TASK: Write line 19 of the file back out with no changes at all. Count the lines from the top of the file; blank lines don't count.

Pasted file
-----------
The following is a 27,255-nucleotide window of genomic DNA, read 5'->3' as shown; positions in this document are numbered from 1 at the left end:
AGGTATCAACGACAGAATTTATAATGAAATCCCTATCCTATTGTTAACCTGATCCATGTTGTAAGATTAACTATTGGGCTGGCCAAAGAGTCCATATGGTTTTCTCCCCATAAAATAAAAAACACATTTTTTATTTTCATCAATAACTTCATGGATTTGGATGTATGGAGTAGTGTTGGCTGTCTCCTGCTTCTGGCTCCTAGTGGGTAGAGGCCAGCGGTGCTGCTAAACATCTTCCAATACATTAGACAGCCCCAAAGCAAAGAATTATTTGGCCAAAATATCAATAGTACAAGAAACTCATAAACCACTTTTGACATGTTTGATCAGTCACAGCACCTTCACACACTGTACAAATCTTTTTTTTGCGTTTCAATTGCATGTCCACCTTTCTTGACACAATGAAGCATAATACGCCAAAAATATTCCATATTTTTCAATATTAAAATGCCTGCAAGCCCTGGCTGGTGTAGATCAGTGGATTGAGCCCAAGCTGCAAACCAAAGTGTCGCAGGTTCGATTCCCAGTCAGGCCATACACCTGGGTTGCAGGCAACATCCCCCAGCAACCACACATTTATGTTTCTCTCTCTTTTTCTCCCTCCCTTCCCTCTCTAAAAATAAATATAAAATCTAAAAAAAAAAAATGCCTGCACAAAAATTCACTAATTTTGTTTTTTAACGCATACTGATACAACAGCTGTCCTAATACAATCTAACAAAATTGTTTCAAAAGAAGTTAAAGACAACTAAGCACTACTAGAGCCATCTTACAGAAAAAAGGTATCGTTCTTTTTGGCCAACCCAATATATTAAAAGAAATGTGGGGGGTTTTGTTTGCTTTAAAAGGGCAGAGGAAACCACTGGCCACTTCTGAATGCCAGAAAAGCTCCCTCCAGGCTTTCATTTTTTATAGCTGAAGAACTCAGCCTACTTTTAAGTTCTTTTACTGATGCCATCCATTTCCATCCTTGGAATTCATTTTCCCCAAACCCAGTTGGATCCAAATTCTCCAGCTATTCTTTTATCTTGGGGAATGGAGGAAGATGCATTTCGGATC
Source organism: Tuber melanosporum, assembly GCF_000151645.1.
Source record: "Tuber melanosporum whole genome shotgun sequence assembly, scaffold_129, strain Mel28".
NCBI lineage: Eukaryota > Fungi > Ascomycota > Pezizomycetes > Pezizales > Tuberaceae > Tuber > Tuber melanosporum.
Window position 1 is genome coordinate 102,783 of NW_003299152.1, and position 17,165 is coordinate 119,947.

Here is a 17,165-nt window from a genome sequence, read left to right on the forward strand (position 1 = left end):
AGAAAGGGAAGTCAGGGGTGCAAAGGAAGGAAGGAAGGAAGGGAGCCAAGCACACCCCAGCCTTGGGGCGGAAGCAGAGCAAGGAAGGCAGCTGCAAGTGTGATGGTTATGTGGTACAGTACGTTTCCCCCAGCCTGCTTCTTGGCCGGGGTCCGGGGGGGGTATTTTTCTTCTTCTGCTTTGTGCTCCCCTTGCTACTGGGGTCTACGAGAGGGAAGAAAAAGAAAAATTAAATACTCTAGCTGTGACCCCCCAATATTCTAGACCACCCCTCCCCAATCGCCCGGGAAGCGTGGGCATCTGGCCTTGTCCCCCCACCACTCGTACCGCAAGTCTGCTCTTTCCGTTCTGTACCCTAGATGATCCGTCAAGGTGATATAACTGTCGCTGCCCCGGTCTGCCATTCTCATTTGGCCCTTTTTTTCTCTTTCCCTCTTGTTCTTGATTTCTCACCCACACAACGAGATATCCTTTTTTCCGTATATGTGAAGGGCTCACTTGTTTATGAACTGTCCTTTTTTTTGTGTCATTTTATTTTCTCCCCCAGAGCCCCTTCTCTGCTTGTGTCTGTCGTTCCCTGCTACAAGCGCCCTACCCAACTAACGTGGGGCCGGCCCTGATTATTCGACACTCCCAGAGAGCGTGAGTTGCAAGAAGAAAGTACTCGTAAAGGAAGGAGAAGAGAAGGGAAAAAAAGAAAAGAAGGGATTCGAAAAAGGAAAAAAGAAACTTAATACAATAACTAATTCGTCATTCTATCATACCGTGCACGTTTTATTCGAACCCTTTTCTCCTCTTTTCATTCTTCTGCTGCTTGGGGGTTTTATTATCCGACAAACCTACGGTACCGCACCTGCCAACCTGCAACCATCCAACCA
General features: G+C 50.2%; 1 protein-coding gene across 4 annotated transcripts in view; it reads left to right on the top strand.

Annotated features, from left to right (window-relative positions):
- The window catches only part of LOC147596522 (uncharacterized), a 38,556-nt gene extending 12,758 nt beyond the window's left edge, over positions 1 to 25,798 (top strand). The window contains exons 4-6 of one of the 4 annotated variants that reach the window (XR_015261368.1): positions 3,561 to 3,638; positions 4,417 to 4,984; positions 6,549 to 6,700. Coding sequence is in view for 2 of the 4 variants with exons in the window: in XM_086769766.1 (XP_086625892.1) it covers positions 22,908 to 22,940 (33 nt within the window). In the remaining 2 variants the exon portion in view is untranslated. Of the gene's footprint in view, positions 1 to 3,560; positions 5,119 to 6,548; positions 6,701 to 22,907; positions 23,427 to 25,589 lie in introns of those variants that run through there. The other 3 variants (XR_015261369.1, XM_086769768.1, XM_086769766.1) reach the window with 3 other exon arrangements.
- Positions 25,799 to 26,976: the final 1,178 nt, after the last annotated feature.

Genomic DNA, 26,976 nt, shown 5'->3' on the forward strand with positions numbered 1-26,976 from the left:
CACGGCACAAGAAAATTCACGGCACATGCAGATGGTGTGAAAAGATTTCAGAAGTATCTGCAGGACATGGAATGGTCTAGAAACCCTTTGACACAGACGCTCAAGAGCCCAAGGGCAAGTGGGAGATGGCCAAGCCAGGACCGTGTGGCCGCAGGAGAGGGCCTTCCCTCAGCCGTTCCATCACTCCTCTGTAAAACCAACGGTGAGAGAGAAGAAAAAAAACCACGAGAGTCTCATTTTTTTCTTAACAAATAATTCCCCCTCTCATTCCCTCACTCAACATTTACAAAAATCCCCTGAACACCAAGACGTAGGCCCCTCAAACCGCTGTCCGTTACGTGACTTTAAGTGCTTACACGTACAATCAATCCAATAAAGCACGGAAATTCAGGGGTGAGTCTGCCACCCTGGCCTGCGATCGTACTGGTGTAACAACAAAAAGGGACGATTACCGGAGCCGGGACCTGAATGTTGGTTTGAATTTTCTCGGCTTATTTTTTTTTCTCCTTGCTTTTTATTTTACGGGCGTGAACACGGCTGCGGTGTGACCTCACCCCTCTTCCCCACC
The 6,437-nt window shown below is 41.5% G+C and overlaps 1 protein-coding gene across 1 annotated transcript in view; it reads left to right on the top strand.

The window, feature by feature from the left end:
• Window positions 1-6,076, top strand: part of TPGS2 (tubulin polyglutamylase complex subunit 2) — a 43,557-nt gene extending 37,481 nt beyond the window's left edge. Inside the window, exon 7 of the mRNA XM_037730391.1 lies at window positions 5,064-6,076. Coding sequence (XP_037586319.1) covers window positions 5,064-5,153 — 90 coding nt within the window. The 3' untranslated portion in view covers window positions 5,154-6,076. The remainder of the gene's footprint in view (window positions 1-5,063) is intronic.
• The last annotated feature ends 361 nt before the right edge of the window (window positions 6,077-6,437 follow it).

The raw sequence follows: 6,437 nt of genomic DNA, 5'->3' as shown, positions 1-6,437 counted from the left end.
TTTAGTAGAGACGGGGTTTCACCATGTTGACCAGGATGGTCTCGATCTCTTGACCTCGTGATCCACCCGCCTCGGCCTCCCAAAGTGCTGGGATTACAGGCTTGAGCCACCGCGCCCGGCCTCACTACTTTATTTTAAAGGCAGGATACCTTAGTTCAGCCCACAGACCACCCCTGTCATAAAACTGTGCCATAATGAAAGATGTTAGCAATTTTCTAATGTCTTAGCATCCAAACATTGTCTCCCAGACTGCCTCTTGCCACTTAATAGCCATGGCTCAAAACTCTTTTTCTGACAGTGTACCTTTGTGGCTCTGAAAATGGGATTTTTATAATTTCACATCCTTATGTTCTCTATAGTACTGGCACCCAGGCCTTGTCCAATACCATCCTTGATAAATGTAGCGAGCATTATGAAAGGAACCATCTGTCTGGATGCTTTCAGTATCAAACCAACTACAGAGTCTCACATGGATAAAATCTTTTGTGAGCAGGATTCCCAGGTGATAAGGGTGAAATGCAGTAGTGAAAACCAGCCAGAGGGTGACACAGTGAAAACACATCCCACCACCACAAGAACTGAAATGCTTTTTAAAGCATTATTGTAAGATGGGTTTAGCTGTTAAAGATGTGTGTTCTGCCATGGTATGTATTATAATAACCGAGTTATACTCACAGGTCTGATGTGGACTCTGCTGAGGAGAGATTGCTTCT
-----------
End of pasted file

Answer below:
The raw sequence follows: 6,437 nt of genomic DNA, 5'->3' as shown, positions 1-6,437 counted from the left end.